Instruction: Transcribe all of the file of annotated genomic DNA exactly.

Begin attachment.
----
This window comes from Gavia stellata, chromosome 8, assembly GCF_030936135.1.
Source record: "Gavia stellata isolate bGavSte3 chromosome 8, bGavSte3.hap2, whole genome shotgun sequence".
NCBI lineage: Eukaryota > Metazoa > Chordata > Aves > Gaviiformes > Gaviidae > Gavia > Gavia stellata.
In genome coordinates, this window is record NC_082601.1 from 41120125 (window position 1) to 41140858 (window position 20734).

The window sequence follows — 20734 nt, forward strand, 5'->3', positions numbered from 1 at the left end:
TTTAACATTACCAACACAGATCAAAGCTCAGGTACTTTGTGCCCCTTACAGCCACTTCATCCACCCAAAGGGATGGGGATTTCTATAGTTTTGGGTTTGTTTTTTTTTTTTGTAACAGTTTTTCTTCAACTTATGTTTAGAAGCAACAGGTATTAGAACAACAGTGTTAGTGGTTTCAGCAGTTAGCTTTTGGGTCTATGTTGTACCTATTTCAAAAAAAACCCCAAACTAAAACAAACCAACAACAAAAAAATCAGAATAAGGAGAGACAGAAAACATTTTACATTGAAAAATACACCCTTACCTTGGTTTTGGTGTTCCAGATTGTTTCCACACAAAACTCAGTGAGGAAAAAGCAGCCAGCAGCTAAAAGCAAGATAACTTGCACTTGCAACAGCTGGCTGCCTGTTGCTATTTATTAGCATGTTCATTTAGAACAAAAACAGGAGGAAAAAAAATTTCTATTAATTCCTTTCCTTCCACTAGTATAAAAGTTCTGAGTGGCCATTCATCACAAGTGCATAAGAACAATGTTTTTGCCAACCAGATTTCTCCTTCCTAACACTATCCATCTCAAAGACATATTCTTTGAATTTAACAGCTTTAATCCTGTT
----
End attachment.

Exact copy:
This window comes from Gavia stellata, chromosome 8, assembly GCF_030936135.1.
Source record: "Gavia stellata isolate bGavSte3 chromosome 8, bGavSte3.hap2, whole genome shotgun sequence".
NCBI lineage: Eukaryota > Metazoa > Chordata > Aves > Gaviiformes > Gaviidae > Gavia > Gavia stellata.
In genome coordinates, this window is record NC_082601.1 from 41120125 (window position 1) to 41140858 (window position 20734).

The window sequence follows — 20734 nt, forward strand, 5'->3', positions numbered from 1 at the left end:
TTTAACATTACCAACACAGATCAAAGCTCAGGTACTTTGTGCCCCTTACAGCCACTTCATCCACCCAAAGGGATGGGGATTTCTATAGTTTTGGGTTTGTTTTTTTTTTTTGTAACAGTTTTTCTTCAACTTATGTTTAGAAGCAACAGGTATTAGAACAACAGTGTTAGTGGTTTCAGCAGTTAGCTTTTGGGTCTATGTTGTACCTATTTCAAAAAAAACCCCAAACTAAAACAAACCAACAACAAAAAAATCAGAATAAGGAGAGACAGAAAACATTTTACATTGAAAAATACACCCTTACCTTGGTTTTGGTGTTCCAGATTGTTTCCACACAAAACTCAGTGAGGAAAAAGCAGCCAGCAGCTAAAAGCAAGATAACTTGCACTTGCAACAGCTGGCTGCCTGTTGCTATTTATTAGCATGTTCATTTAGAACAAAAACAGGAGGAAAAAAAATTTCTATTAATTCCTTTCCTTCCACTAGTATAAAAGTTCTGAGTGGCCATTCATCACAAGTGCATAAGAACAATGTTTTTGCCAACCAGATTTCTCCTTCCTAACACTATCCATCTCAAAGACATATTCTTTGAATTTAACAGCTTTAATCCTGTT